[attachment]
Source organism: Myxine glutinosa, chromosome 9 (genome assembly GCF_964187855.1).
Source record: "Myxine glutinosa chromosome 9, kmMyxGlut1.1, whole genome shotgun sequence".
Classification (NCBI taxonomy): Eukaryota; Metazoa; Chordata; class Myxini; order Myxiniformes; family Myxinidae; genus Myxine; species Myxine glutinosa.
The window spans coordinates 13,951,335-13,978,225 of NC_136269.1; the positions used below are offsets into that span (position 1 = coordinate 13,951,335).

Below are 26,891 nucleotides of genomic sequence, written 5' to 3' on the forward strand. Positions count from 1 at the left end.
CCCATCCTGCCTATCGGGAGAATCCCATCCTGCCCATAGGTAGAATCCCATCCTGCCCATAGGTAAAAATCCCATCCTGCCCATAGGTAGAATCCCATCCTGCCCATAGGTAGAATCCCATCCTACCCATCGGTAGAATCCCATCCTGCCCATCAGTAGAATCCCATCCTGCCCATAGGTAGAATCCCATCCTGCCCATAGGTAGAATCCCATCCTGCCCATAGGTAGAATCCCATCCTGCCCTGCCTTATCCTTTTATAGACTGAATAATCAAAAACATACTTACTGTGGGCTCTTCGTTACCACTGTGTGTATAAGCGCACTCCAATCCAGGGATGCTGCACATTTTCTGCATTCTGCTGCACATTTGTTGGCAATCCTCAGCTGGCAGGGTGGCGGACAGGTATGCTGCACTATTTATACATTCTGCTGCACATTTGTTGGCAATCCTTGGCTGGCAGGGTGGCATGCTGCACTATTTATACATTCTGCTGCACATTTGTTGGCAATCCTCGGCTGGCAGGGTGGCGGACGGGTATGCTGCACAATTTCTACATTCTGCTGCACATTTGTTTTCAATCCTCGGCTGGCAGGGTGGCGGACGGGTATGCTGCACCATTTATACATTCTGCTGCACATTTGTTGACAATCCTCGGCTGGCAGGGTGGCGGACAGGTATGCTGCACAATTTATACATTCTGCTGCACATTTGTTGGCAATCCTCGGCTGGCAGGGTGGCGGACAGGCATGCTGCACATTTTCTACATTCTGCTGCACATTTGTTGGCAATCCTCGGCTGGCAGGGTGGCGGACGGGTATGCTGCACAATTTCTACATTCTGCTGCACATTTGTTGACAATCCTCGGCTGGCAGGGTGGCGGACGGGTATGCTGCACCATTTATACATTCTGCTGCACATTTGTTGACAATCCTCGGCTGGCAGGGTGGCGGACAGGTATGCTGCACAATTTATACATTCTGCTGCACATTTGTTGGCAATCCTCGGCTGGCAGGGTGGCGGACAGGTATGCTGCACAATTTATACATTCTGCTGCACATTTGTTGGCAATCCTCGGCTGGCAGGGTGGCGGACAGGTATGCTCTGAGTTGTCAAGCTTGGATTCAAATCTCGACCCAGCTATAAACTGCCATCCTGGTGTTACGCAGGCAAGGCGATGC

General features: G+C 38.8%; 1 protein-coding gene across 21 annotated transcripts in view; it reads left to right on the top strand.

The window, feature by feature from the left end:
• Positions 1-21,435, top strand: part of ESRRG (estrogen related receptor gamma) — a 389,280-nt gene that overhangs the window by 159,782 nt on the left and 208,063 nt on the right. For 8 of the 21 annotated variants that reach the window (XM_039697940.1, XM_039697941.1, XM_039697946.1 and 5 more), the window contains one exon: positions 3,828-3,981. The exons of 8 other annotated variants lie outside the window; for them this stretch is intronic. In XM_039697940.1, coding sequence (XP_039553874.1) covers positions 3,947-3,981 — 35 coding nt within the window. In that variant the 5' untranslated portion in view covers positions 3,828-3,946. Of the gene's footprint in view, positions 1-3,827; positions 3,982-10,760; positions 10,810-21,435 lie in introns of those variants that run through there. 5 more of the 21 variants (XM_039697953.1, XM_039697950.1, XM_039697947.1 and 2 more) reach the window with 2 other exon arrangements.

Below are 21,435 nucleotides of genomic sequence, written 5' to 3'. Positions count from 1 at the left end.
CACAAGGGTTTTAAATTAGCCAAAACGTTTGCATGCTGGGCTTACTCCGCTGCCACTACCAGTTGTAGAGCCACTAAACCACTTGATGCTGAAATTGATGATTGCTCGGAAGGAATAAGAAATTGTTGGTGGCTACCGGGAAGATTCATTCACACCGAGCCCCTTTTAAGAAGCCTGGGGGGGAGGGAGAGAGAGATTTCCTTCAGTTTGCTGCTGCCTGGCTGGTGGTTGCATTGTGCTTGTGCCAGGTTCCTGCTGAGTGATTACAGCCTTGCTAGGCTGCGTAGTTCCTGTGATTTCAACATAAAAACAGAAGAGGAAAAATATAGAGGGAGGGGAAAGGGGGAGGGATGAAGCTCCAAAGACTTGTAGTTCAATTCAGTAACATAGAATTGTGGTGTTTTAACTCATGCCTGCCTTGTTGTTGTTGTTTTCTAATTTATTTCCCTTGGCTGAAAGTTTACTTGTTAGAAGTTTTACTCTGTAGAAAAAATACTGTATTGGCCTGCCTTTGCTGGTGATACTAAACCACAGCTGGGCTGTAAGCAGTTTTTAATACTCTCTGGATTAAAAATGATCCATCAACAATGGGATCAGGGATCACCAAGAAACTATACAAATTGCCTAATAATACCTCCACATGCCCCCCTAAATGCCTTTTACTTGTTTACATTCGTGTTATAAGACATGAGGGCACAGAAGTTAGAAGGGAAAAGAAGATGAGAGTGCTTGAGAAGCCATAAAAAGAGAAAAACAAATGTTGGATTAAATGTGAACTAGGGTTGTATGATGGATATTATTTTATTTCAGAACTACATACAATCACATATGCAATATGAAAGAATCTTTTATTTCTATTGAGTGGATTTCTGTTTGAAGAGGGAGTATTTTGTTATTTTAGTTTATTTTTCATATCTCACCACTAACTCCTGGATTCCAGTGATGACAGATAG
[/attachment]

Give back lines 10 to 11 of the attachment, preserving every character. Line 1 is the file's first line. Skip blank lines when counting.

Below are 21,435 nucleotides of genomic sequence, written 5' to 3'. Positions count from 1 at the left end.
CACAAGGGTTTTAAATTAGCCAAAACGTTTGCATGCTGGGCTTACTCCGCTGCCACTACCAGTTGTAGAGCCACTAAACCACTTGATGCTGAAATTGATGATTGCTCGGAAGGAATAAGAAATTGTTGGTGGCTACCGGGAAGATTCATTCACACCGAGCCCCTTTTAAGAAGCCTGGGGGGGAGGGAGAGAGAGATTTCCTTCAGTTTGCTGCTGCCTGGCTGGTGGTTGCATTGTGCTTGTGCCAGGTTCCTGCTGAGTGATTACAGCCTTGCTAGGCTGCGTAGTTCCTGTGATTTCAACATAAAAACAGAAGAGGAAAAATATAGAGGGAGGGGAAAGGGGGAGGGATGAAGCTCCAAAGACTTGTAGTTCAATTCAGTAACATAGAATTGTGGTGTTTTAACTCATGCCTGCCTTGTTGTTGTTGTTTTCTAATTTATTTCCCTTGGCTGAAAGTTTACTTGTTAGAAGTTTTACTCTGTAGAAAAAATACTGTATTGGCCTGCCTTTGCTGGTGATACTAAACCACAGCTGGGCTGTAAGCAGTTTTTAATACTCTCTGGATTAAAAATGATCCATCAACAATGGGATCAGGGATCACCAAGAAACTATACAAATTGCCTAATAATACCTCCACATGCCCCCCTAAATGCCTTTTACTTGTTTACATTCGTGTTATAAGACATGAGGGCACAGAAGTTAGAAGGGAAAAGAAGATGAGAGTGCTTGAGAAGCCATAAAAAGAGAAAAACAAATGTTGGATTAAATGTGAACTAGGGTTGTATGATGGATATTATTTTATTTCAGAACTACATACAATCACATATGCAATATGAAAGAATCTTTTATTTCTATTGAGTGGATTTCTGTTTGAAGAGGGAGTATTTTGTTATTTTAGTTTATTTTTCATATCTCACCACTAACTCCTGGATTCCAGTGATGACAGATAG